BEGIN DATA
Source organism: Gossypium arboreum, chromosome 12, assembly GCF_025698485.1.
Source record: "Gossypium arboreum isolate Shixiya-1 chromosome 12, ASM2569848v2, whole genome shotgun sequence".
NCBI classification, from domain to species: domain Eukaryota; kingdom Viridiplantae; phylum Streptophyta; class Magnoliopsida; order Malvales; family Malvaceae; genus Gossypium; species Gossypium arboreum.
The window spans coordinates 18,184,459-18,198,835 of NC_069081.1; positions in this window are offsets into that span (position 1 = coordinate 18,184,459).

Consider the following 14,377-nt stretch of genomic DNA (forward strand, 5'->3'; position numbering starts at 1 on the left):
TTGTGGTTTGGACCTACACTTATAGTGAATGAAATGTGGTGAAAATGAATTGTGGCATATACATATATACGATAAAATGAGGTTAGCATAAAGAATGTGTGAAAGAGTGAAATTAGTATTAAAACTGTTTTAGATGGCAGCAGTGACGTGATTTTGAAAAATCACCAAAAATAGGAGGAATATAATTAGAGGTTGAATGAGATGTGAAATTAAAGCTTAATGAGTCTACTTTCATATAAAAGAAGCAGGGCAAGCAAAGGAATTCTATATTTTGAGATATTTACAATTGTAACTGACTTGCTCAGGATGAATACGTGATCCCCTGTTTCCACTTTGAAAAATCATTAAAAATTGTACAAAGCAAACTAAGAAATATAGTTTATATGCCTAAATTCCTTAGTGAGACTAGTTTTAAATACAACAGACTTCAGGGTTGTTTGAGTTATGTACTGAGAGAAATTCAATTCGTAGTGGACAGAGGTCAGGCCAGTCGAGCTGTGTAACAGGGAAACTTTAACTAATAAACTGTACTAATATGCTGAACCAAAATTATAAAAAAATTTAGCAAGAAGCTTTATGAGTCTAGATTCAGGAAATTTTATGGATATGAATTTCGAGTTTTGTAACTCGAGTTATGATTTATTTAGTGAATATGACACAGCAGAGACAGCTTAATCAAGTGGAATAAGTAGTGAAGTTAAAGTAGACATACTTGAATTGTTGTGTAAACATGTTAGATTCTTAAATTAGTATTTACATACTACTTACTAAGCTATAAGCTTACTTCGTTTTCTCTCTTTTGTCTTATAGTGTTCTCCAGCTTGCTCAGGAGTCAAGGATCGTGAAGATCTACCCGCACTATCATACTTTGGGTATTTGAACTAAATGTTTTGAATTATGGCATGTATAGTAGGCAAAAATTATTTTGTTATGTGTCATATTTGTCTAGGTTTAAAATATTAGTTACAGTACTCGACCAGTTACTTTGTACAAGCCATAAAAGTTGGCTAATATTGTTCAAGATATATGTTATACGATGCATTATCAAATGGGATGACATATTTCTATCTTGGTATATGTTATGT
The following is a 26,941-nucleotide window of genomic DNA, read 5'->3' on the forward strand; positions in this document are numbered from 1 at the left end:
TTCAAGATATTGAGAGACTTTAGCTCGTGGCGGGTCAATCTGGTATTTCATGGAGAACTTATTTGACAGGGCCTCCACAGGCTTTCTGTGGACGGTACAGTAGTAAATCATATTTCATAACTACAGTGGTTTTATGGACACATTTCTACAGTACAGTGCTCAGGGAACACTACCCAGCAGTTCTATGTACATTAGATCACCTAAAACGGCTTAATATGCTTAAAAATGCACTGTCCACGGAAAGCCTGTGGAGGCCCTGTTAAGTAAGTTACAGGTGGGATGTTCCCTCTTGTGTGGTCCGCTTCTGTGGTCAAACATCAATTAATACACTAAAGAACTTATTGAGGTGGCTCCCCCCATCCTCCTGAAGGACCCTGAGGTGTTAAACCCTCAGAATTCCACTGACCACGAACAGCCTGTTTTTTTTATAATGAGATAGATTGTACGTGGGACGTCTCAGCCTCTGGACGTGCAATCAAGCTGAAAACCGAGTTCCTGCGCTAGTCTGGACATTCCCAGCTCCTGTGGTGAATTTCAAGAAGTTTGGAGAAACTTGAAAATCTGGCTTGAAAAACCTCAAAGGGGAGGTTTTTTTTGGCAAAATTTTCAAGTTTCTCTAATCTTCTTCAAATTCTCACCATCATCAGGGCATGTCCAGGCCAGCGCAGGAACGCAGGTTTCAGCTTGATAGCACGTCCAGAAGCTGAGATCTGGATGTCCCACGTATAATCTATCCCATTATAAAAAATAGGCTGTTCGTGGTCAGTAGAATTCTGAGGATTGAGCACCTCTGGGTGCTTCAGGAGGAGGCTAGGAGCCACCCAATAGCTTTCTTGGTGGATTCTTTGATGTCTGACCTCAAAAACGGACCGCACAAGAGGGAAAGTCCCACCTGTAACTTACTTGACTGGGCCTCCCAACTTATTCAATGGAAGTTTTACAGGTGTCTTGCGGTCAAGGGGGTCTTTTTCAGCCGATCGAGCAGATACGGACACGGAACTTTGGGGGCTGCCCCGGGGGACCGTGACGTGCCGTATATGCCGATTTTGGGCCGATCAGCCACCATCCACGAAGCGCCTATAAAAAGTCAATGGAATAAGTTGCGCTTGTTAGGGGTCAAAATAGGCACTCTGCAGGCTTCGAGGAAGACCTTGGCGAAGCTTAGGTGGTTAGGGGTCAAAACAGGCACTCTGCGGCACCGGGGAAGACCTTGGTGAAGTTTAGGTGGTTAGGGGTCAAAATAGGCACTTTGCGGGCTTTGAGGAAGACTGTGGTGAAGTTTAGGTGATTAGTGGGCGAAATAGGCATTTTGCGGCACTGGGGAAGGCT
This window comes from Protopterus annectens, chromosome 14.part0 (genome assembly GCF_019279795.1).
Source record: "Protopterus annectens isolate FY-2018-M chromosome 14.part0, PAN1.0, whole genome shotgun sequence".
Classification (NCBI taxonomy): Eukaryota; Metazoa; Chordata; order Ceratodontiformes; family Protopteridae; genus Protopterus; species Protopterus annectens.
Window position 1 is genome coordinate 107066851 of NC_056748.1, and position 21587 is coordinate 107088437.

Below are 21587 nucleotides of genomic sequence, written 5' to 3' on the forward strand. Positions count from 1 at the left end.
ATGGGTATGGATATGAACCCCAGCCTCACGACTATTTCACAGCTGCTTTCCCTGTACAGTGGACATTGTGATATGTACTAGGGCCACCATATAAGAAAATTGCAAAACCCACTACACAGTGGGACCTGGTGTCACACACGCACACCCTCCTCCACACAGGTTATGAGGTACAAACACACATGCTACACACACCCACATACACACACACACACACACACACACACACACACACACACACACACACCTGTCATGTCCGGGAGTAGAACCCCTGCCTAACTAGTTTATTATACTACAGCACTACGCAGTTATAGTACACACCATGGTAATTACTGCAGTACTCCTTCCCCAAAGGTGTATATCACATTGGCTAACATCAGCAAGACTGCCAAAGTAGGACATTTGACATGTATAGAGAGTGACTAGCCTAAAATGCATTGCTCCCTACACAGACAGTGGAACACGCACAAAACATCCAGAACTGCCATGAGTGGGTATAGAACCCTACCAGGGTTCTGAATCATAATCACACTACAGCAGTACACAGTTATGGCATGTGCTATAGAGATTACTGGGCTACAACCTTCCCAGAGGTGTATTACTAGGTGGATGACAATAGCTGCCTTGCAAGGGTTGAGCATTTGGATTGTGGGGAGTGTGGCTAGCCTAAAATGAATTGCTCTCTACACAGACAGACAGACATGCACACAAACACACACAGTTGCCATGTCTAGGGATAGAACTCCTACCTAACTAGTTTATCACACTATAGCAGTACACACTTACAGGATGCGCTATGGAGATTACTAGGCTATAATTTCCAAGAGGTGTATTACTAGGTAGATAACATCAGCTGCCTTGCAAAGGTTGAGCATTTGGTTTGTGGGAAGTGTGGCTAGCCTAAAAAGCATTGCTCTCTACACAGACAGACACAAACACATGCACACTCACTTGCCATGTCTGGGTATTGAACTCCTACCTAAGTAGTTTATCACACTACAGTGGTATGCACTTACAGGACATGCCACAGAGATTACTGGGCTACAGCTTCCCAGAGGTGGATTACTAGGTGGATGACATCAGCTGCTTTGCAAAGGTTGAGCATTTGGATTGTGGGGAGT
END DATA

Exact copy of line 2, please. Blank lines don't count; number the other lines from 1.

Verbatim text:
Source record: "Gossypium arboreum isolate Shixiya-1 chromosome 12, ASM2569848v2, whole genome shotgun sequence".